Well I made it. My last day at the World Series of Poker was Friday , July 15th. To say that I survived with life and limb would be true, but one limb in particular is definitely worse for wear. More on that in a second.
Let me start by admitting that I feel a bit foolish thinking I could maintain 3 jobs at once. My original plan was to work at the Golden Nugget on weekdays from 11am-7pm, and then head over to the Rio and work at the World Series of Poker from 8pm-4am, while picking up shifts at the Mirage on the weekends and any days off from the WSOP. I laugh now at the idea that I thought I could do that. At lunch, on the very first day at the Golden Nugget, I talked with a few of the other dealers. I learned that we would be paid somewhere between $5-$7 per down. (a "down" is a 30 minute period at each table.) That is not good pay for a dealer. At that rate it would hardly cover the cost of gasoline and parking. By contrast, the pay at the WSOP was between $16-$20 per down. It didn't take me long to decide that it simply wasn't worth the time and/or energy. I finished the day, but politely informed the poker room manager that I would not be returning. It turns out that I would not have been able to stay on anyhow, the pay notwithstanding. My boss at the Mirage reminded me that as an "on-call" dealer I need to have much more availability. So, I worked exactly one day at the Nugget and called it quits. I never would have been able to maintain that pace anyhow because...
One day before the WSOP started, things got complicated. While at the gym doing bench presses, I pulled some muscles in my right shoulder/back. Over the next day the area tightened up and went into spasm. The following morning, while getting out of bed, the tightness put direct pressure on my spine, and something popped. It felt like I had been shot. The pain was excruciating. I collapsed onto the floor. I wept in pain for several minutes before I managed to gather the strength to stand. I rolled up a towel and bit down on it to muffle my cries. The pain shot down through my shoulder, arm, all the way to my fingertips. After 10 minutes had passed and the pain had not subsided, I called my friend and asked her to bring me to the hospital. At the emergency room they injected me with Dilaudid, a painkiller. But it did little to make me any more comfortable. They took x-rays, which came back negative for any bone damage. I was then swiftly discharged with a sprained shoulder diagnosis, and given a bill. I did have a sprained shoulder... but that was lesser of my injuries. Over the next week it became apparent to me that I had persistent nerve problems. The pain continued, but I noticed that if I tilted my neck to one side, it would lessen to a tolerable level. Obviously I could not walk around all day with my head on my shoulder, so mostly I just dealt with the pain... and took shitloads of Advil. I started researching my symptoms on the internet. It wasn't long before I recognized what had happened. The key was the weakness, numbness and shooting pains through shoulder, arm, and all the way down to my right thumb, index finger, and half of my middle finger. This is indicative of a pinched nerve root. This video explains exactly how it works. An MRI is the only way to reveal the severity of the disc herniation... almost certainly located at the C5/C6 vertebrae, and the subsequent root nerve impingement. My problem was, I had no time to go to the doctor to confirm any of this. So I just had to deal with it. Literally. It was very tough going for the first week. Some days were better than others, as the level of inflammation around my injury would dictate the amount of sensation I had in my fingers. Some days I could barely feel anything in my index finger and thumb. I would sometimes drop or fumble with the chips. The cards would occasionally fly out of my hand erratically. If it became noticeable, I would explain my disability to those at the table. In large part they were sympathetic. But even with a gimp arm, I still managed to function fairly well, and with better efficiency than many of the other dealers. That says A LOT about the skill of the average dealer at the WSOP, but that is the topic for another post.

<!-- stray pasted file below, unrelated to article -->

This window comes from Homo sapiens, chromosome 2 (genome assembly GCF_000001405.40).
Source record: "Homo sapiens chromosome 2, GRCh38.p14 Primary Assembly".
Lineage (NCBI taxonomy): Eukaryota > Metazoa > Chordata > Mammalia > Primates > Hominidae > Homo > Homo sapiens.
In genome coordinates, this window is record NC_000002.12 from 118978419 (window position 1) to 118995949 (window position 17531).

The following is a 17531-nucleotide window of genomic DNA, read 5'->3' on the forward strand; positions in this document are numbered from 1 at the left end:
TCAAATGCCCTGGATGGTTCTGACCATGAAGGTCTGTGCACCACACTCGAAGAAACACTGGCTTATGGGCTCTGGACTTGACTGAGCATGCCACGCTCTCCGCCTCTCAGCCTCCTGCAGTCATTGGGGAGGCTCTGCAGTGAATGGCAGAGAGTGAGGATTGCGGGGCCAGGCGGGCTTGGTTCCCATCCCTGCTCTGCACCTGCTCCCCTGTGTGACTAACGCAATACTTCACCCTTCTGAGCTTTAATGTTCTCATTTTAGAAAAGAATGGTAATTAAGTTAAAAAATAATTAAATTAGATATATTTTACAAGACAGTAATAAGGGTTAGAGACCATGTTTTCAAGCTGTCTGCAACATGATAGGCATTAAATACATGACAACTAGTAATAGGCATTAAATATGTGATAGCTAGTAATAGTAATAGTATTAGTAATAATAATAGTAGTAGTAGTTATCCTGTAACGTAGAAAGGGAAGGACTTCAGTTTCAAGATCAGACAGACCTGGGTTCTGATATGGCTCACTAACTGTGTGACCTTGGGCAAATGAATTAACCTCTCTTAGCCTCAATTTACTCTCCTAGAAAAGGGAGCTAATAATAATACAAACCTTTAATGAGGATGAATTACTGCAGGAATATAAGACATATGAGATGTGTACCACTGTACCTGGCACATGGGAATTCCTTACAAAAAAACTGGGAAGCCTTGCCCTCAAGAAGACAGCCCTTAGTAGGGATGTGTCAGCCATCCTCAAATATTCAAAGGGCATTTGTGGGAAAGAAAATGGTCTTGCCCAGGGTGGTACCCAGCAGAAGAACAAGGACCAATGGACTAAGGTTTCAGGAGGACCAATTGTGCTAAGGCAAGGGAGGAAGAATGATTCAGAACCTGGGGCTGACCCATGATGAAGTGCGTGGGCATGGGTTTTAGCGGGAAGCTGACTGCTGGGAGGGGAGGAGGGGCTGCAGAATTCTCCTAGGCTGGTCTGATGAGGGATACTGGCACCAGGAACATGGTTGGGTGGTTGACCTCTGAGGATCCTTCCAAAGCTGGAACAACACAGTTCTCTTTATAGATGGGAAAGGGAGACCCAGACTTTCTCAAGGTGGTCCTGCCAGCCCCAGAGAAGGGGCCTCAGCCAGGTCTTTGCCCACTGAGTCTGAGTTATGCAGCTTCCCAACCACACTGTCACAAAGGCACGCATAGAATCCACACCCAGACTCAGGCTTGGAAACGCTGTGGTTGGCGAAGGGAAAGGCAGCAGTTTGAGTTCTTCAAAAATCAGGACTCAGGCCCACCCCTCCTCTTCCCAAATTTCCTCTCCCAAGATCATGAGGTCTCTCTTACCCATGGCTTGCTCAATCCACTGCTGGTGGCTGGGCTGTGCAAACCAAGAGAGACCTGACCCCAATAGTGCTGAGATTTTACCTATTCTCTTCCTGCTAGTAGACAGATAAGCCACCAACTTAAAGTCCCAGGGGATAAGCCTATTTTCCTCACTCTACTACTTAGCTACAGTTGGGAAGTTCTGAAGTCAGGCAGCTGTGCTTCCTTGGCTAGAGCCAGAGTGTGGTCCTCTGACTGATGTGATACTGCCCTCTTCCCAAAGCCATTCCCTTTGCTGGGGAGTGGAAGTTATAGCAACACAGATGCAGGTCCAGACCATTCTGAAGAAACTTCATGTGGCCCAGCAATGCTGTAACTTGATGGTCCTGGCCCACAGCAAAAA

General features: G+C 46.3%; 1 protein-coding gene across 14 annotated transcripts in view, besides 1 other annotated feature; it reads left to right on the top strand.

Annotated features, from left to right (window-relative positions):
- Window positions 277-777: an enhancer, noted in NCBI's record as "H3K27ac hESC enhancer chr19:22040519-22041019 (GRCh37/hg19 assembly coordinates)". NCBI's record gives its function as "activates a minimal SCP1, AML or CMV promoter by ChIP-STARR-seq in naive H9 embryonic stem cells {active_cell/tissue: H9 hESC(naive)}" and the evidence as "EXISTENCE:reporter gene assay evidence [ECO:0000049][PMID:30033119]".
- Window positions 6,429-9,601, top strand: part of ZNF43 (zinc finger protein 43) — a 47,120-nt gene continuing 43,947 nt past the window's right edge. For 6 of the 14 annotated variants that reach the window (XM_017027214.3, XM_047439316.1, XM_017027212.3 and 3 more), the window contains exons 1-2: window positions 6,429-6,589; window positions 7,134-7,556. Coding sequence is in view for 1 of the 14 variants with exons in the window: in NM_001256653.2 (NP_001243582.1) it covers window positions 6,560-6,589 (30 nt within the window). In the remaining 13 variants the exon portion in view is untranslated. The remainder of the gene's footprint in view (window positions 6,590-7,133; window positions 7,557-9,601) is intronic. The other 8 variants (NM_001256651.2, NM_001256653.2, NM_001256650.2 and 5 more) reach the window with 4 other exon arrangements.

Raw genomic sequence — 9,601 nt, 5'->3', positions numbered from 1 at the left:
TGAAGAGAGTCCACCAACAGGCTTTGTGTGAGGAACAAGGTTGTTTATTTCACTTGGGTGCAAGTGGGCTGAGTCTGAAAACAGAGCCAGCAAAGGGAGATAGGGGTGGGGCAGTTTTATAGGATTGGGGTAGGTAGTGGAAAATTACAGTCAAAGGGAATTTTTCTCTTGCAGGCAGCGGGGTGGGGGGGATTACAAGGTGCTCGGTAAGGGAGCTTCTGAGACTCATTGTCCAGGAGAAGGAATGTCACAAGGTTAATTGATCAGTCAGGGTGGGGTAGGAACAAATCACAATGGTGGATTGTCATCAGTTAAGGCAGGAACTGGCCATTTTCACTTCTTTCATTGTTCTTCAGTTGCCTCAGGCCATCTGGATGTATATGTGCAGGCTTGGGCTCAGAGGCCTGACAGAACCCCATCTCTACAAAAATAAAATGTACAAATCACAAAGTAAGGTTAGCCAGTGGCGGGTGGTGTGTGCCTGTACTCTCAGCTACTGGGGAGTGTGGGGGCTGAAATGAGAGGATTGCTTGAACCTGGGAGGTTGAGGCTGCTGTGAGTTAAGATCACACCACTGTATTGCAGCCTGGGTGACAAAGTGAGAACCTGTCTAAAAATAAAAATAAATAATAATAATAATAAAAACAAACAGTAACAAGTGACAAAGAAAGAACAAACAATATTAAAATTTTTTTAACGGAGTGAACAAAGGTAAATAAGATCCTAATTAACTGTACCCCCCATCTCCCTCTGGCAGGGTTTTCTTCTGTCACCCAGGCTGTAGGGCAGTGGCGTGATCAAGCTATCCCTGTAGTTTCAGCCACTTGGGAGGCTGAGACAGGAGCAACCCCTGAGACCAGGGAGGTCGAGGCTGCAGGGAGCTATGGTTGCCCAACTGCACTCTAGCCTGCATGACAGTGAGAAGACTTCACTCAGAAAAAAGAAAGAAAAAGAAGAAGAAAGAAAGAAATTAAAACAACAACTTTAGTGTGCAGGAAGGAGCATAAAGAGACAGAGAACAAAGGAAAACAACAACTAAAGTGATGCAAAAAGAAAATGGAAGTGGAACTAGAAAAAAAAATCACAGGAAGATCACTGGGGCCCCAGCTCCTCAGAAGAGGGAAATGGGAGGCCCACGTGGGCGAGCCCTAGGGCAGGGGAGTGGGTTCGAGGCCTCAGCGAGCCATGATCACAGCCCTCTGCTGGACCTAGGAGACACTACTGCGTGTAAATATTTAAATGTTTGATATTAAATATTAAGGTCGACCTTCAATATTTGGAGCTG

The first part of treatment for an injury of this type is rest. Unfortunately I could not give it the amount necessary as I had to work nearly every day... sometimes for over 17 hours straight. The injury also interrupted my exercise schedule. This has had a significant effect on my body. See, for the last 4 years, I have trained with weights 3 or more times per week, and played tennis or some other cardio activity just as often, if not more. As such, I maintained a very lean body composition. I suppose my metabolism had become used to this regimen. So, without it... my body began to dispose of the excess muscle. It didn't take me long to start wasting away. Within 3 weeks I had lost 7 lbs. Today I am down about 10 lbs of muscle mass from my torso and arms. I have high hopes that I will recover fully and get back into shape someday. For now,.I will have to continue to assure people that I am not dying. :) Having has a few days now to rest, I feel like the sensation and strength is slowly returning to my right side. I have an appointment with the Orthopedist next week, where we will get the MRI's and find out the exact nature of the injury. I may also see a chiropractor as it has become apparent that my frame is very uneven.
Enough about my arm. Tomorrow I will post about my experiences while dealing at the World Series of Poker.